Wednesday, April 24, 2019

Nothing Is Free

Mark Dice has a nice takedown of generic old white lady/fierce Indian warrior Elizabeth Warren and her desperate gambit to get some momentum by promising to wipe out college debt.




Warren's obvious target audience here are the hordes of (mostly white) millennial college grads who took on six figure student loan debt to get degrees in the "History of Renaissance LBGTQ Architecture By Womyn Of Color" and now for some odd reason can't get a real job and therefore have no way to pay back an unsecured loan the size of a home mortgage that is enforced by the near unlimited debt collection ability of the Federal government. It is obvious pandering and that is really what the Democratic primary contest, early as it is, has turned into. Naked, raw pandering. Which candidate can promise the most "free" stuff. Andrew Yang proposes a $1000/month handout. Cory Booker proposes a lump sum for "disadvantaged", in other words non-white, young folks. Bernie promises free everything. So in order to cling to relevance, Warren is proposing not only "free" college but also magically wiping out the hundreds of billions in existing student loan debt. Of course that doesn't happen by actual Hogwarts magic (Debtus Obliterato!). The money was borrowed and the money was spent. Colleges aren't going to give it back. That means either the big lenders like Sallie Mae have to write off an incredible sum from their books, which I would assume would force them into insolvency and out of business, or the government will have to bail out these borrowers, tacking another trillion dollars onto the existing debt.

That sounds like a great idea!

In all seriousness, Warren and others promising "free college" and loan forgiveness are not dealing with the actual underlying problem. The problem is two-fold. First, kids with no business borrowing unlimited sums of money are given loans, no questions asked. Second, this spigot of easy loan money makes it possible for colleges to inflate their prices year after year, because no matter how high it goes, a kid can get loans to pay for it. The demand for college degrees is huge and the supply of loan money, backed by the Federal government's guarantee of repayment, is unlimited so there is no pressure on price.

The only way a student should be able to finance college via loans is to apply for a loan like anyone else. When I worked in banking, there were some things we looked for in a loan application. First, if you borrowed the money, are you likely to pay it back? That comes from your credit history because if you are responsible with credit in the past, you probably will also be in the future and the opposite is usually true, if you habitually are terrible about paying back loans in the past, chances are you will be the same in the future. Second, can you pay it back? It wasn't smart to loan someone money if the required payments were more than they made in a month or if they were already juggling a huge pile of debt (your debt to income ratio and your payment to income ratio). If you make $2000 a month and already have $1500 of that spoken for, I am not going to give you a loan with a $700 monthly payment. Finally, what happens if you don't pay back the debt? That is why we have loan appraisals and car valuations. If you want to buy a house worth $150,000, I am not going to give you a loan for $250,000 (or even $150,000) because if you don't pay and I get your house, I am not going to be able to sell it for enough to recoup my losses. So those are the big three factors.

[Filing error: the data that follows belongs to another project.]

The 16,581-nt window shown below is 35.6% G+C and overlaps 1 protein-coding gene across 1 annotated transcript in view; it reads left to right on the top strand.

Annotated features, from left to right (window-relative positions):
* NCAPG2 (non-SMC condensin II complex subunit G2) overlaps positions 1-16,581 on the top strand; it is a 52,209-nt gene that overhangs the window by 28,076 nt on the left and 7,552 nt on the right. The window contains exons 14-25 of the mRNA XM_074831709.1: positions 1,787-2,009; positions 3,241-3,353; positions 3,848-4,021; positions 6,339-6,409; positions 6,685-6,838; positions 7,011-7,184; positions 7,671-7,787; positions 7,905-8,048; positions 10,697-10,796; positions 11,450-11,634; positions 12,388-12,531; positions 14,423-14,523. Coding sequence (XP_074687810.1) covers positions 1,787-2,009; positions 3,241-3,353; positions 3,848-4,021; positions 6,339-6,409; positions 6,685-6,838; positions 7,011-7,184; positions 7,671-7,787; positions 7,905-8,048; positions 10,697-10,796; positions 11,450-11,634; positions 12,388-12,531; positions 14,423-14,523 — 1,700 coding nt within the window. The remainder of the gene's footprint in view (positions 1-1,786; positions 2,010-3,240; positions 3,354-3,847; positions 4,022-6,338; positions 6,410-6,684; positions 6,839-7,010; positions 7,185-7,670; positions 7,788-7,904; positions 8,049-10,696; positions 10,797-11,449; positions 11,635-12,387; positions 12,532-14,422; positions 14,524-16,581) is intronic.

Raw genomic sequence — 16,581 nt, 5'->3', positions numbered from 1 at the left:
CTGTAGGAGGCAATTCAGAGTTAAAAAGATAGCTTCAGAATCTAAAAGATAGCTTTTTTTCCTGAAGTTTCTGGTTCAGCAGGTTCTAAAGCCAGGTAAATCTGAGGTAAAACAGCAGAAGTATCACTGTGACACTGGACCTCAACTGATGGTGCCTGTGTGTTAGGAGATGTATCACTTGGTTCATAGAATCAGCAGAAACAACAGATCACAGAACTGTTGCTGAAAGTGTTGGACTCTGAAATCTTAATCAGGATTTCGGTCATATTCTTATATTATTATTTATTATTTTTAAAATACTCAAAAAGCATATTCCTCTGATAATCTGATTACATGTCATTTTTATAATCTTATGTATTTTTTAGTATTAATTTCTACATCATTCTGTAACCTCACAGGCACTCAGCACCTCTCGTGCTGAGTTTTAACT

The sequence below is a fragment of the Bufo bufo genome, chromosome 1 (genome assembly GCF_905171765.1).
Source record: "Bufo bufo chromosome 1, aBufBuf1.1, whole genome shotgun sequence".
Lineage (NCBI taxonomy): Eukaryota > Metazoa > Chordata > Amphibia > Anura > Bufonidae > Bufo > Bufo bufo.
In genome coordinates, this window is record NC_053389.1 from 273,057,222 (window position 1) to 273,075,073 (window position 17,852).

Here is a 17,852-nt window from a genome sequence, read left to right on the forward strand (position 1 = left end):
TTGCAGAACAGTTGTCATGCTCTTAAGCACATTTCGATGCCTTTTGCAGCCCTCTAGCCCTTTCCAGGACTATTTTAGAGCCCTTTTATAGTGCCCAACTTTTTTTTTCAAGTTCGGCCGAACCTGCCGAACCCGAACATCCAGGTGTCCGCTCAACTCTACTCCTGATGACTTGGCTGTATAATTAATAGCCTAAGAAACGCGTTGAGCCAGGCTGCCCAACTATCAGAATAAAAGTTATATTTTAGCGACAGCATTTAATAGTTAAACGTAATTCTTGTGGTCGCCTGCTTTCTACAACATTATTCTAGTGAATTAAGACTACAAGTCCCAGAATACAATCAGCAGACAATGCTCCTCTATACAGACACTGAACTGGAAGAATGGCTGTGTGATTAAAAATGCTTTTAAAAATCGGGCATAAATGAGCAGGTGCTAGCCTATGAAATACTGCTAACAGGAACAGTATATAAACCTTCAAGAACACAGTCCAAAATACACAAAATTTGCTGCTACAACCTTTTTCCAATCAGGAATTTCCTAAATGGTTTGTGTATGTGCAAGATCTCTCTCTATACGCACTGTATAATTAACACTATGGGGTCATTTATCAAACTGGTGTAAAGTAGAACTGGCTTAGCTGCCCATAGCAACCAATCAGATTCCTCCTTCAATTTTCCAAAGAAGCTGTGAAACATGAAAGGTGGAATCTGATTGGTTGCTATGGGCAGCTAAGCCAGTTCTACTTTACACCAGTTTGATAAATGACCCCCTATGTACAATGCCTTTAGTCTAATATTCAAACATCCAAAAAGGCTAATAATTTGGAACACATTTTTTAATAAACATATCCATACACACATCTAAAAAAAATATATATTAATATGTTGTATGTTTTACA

The problem with student loans is that 1 and 3 are out the window. Most college students are young and don't have a long credit history to work from. Plus student loans usually have no collateral so if you don't pay my only recourse is to hound you for money, an expensive and usually less than fruitful practice. That only leaves the second factor, ability to repay.

When it comes to ability to repay, the lender should look at your course of study and how likely that is to lead to a career where you can service the debt. If you are majoring in electrical engineering or better yet actuarial science, you can almost certainly swing repaying a loan of almost any reasonable amount.

For example (and an opportunity to dad-brag). One of our daughters has always wanted to be a doctor. She is an undergrad now about to finish up her degree in biology and will graduate with distinction for her GPA. She recently took the Medical College Admissions Test and scored in the top 1% of all pre-med students taking the test, with a score well above the average score for Harvard's 2019 incoming medical school class. So she is essentially assured admission to almost any medical school in America. As a graduate of medical school and a practicing physician, depending on specialty, she will be pulling down a six figure salary and perhaps a very high six or even a seven figure salary. As a lender, giving her loans for $200,000 to pay for medical school is a pretty sound decision as she has a better than reasonable ability to pay it back.